Its walls adorned with nostalgic enamelled Guinness ads, that painting of dogs playing pool (with no obvious irony) and a photo of a man inspecting a horse's posterior, The Dorchester Arms doesn't look especially indie. A typical Old Man's Pub, if anything. And that, perhaps, is the gag.
For Liela, who lives above an old-style pub herself, this must feel like home. For everyone else, it's bizarre. The Duke Spirit are headlining the first-ever Pub NME tour, which takes in such rock'n'roll hotspots as Cheltenham, Canterbury and Salisbury and venues with such names as The Beercart Arms, rebranding them for the evening. NME propaganda items and Duke Spirit matchbooks and beermats abound.
It's an intriguing, make-or-break time for The Duke Spirit, halfway between the initial hypewave and a proper breakthrough. They don't need to be playing their tense, dark, unnerving, compelling rock in venues this small, but I salute them for doing something more interesting than slogging around the usual circuit.
Above the throng, I see Moss, her arms twisting ceilingwards like cobras and giraffe-necks, her eyes seeming to flash red with New Labour, New Danger intensity. P J Harvey, Patti Smith, Debbie Harry, Siouxsie Sioux: she's watched them all, and inherited some of their spirit (as opposed to merely nicking their moves). And this is why, even though they aren't startlingly original, it's going to be worth keeping an eye on what The Duke Spirit do next.
The details of Craig Pfunder's life seem almost too exotic to be true. The lead singer/guitarist with American funk-rock quartet VHS Or Beta is of North Korean origin but grew up in a Kentucky orphanage which, legend has it, burned down, destroying all records. To this day, he doesn't know exactly how old he is: it could go two years either way. The joke one could make about VHS Or Beta, of course, is that, when estimating the vintage of their music, you'd have to allow two decades either way, such is their debt to the music of the Eighties.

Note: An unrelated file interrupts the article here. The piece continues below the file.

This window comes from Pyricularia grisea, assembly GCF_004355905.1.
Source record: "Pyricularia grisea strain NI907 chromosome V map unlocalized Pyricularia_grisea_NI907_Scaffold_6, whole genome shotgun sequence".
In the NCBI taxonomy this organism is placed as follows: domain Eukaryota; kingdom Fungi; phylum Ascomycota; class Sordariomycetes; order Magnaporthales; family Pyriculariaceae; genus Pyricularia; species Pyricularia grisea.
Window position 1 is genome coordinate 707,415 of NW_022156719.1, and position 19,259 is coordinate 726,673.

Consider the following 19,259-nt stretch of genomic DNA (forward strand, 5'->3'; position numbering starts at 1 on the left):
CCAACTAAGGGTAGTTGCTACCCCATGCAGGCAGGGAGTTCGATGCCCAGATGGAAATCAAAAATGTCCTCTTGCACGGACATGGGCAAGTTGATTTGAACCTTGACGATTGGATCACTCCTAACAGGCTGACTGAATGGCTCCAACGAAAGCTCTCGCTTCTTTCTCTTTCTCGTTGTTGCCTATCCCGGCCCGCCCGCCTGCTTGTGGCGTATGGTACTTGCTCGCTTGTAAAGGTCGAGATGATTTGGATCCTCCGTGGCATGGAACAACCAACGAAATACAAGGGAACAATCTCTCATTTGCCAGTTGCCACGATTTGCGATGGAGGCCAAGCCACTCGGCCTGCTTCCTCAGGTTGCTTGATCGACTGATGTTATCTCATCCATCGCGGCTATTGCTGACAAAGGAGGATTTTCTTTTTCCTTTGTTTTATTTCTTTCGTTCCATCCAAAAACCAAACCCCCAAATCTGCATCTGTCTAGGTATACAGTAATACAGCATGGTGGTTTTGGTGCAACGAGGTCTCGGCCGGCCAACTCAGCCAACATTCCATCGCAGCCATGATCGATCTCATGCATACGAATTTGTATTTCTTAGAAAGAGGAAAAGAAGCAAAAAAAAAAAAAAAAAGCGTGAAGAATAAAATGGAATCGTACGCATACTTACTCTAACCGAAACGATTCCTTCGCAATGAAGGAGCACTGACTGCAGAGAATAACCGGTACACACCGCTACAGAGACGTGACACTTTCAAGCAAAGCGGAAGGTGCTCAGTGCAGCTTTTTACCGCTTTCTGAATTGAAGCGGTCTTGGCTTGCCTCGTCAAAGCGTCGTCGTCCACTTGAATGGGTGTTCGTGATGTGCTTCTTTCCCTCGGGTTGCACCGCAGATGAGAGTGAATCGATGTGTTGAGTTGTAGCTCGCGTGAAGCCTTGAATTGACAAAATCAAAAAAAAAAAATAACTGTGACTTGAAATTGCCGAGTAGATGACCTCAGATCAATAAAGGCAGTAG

Growing up in Louisville, VHS Or Beta were raised on college rockers like Slint, until the first time they heard Daft Punk and realised "that's the kind of music we want to make". But current release Night On Fire is far more reminiscent of the Eighties (Duran's guitar chops, The Cure's vocal howls), putting them in the same bracket as fellow retro fiends The Faint and The Rapture.
Onstage, the dry theory comes to life. Pfunder is an incredible frontman, frequently swapping instruments with bandmates Mark Palgy and Zeke Buck, and knocking out the sort of quicksilver guitar solos that cause spontaneous rounds of applause. VHS Or Beta are ones to watch. Even in the DVD age.Reuse content